Author of Book About Hawaiian Kau Kau Cuisine Reads in J-Town
Anyone who's gained weight eating kau kau (broadly, the food of Hawaii, a pidgin term derived from Chinese "chow chow") while visiting the 50th state can attest to the caloric bounty of dishes on offer. The cuisine of Hawaii was greatly influenced by the arrival of immigrants from the Philippines, Korea, Puerto Rico, Japan, and Portugal. Field workers both brought and shaped dishes, from shave ice and Spam scrambles to loco moco and the groaning plate lunch.
The book details the history of Hawaii's fusion cooking.
A new book from Arnold Hiura, Kau Kau: Cuisine and Culture in the Hawaiian Islands (Watermark Publishing, $32.95), details the history of Hawaii's culinary variety. Hiura, a native Hawaiian who used to live in San Francisco, favors dinuguan, the hearty Filipino stew made with pig's offal and blood. He'll be lecturing and signing books on Sunday afternoon. The event is free, light refreshments served. That probably means no dinuguan.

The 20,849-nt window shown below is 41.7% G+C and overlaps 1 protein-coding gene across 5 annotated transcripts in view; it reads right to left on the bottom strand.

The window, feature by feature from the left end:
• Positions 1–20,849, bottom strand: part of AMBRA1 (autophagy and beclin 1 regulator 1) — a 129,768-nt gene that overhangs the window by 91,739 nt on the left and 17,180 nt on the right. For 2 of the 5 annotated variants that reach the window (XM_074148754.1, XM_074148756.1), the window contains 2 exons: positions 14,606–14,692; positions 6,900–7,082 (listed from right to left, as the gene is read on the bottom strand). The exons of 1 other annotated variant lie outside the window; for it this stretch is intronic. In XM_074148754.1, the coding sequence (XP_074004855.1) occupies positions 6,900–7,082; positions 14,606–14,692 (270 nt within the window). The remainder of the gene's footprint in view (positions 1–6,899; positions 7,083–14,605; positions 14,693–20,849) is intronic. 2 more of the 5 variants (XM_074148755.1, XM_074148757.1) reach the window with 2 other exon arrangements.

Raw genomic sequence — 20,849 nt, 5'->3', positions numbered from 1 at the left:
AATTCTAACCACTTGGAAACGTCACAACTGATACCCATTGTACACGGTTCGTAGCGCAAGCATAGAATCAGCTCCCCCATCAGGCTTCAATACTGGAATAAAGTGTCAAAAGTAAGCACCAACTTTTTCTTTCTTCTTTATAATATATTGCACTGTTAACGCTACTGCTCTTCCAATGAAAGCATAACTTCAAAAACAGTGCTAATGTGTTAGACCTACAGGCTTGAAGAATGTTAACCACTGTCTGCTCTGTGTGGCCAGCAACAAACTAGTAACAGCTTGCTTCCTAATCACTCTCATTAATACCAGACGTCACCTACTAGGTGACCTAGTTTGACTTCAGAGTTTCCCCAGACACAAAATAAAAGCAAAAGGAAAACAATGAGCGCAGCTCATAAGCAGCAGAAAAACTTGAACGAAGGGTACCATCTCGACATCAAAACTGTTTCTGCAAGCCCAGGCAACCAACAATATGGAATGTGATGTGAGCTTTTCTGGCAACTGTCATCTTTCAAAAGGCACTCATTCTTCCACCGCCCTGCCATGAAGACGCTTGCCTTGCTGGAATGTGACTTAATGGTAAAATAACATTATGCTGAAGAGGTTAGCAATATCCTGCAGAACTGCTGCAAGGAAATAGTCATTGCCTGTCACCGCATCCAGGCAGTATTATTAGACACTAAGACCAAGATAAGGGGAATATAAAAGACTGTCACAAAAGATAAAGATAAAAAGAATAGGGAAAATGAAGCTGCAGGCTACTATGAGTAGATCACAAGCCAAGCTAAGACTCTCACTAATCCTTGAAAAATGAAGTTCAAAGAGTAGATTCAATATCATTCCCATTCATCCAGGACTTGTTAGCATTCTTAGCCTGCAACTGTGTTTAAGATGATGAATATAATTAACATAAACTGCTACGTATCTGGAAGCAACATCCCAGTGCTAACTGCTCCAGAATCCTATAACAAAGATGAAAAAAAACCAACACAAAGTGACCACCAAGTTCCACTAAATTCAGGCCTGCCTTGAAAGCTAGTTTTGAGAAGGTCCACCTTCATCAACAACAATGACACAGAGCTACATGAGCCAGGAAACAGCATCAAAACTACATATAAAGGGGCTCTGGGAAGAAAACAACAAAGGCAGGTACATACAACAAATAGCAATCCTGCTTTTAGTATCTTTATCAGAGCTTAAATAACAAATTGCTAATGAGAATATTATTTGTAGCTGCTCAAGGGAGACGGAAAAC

Kau Kau Book Lecture with Arnold Hiura
When: Sun., August 8, 1-3 p.m.
Where: Japanese Cultural and Community Center, 1840 Sutter (at Webster), Issei Memorial Hall
Cost: Free; books priced at $27-$36